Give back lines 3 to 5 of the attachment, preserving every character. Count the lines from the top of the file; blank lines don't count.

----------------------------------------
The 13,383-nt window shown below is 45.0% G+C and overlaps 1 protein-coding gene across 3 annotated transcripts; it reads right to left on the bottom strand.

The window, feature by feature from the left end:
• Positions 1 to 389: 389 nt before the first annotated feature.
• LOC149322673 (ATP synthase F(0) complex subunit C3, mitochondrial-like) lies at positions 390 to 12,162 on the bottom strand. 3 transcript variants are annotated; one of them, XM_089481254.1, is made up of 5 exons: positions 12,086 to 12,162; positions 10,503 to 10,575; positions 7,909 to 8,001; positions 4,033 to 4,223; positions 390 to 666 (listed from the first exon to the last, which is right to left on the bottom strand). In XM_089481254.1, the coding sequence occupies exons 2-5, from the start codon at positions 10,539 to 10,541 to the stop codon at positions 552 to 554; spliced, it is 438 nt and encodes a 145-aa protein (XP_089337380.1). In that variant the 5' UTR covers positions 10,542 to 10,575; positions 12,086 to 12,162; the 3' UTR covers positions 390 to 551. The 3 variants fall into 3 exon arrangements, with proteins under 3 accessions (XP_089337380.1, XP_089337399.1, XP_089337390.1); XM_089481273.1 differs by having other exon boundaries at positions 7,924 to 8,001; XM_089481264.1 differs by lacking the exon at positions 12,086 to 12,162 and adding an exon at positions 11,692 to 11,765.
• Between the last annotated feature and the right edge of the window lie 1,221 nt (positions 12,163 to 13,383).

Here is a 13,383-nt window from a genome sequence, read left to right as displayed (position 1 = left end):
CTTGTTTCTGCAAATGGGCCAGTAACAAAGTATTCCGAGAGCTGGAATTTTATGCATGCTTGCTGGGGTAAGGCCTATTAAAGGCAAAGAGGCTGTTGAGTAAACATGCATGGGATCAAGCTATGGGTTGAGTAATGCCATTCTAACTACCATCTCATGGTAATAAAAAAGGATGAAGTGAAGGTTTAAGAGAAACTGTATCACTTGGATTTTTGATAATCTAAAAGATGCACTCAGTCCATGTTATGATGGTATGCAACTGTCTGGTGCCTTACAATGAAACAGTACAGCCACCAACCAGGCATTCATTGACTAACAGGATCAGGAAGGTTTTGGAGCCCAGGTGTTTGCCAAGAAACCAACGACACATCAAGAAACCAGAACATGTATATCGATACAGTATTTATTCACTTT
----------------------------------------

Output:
• Positions 1 to 389: 389 nt before the first annotated feature.
• LOC149322673 (ATP synthase F(0) complex subunit C3, mitochondrial-like) lies at positions 390 to 12,162 on the bottom strand. 3 transcript variants are annotated; one of them, XM_089481254.1, is made up of 5 exons: positions 12,086 to 12,162; positions 10,503 to 10,575; positions 7,909 to 8,001; positions 4,033 to 4,223; positions 390 to 666 (listed from the first exon to the last, which is right to left on the bottom strand). In XM_089481254.1, the coding sequence occupies exons 2-5, from the start codon at positions 10,539 to 10,541 to the stop codon at positions 552 to 554; spliced, it is 438 nt and encodes a 145-aa protein (XP_089337380.1). In that variant the 5' UTR covers positions 10,542 to 10,575; positions 12,086 to 12,162; the 3' UTR covers positions 390 to 551. The 3 variants fall into 3 exon arrangements, with proteins under 3 accessions (XP_089337380.1, XP_089337399.1, XP_089337390.1); XM_089481273.1 differs by having other exon boundaries at positions 7,924 to 8,001; XM_089481264.1 differs by lacking the exon at positions 12,086 to 12,162 and adding an exon at positions 11,692 to 11,765.
• Between the last annotated feature and the right edge of the window lie 1,221 nt (positions 12,163 to 13,383).